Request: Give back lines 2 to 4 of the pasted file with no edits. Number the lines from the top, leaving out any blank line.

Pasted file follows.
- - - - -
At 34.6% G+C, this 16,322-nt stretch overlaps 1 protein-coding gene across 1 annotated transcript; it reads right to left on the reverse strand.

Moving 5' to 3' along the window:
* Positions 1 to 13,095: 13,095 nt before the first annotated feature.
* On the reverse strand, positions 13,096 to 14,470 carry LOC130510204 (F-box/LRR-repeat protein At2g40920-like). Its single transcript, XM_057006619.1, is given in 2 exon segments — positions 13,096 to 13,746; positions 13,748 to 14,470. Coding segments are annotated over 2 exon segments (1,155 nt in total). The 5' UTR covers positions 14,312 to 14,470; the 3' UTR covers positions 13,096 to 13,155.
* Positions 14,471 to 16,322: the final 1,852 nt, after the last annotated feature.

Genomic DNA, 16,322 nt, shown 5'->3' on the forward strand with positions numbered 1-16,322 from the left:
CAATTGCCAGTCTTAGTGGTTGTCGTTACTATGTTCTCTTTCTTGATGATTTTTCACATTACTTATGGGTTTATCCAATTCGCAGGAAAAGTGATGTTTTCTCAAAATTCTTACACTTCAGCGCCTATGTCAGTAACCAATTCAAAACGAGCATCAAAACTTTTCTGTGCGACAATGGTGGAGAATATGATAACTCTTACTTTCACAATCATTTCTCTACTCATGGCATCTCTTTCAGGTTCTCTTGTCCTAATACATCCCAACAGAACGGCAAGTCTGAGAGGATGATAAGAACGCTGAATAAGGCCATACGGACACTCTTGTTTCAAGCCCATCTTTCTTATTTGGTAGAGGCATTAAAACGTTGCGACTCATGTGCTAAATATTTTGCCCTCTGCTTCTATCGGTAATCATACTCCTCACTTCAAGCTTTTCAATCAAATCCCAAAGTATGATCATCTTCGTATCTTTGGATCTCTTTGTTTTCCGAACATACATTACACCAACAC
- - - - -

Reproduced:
Moving 5' to 3' along the window:
* Positions 1 to 13,095: 13,095 nt before the first annotated feature.
* On the reverse strand, positions 13,096 to 14,470 carry LOC130510204 (F-box/LRR-repeat protein At2g40920-like). Its single transcript, XM_057006619.1, is given in 2 exon segments — positions 13,096 to 13,746; positions 13,748 to 14,470. Coding segments are annotated over 2 exon segments (1,155 nt in total). The 5' UTR covers positions 14,312 to 14,470; the 3' UTR covers positions 13,096 to 13,155.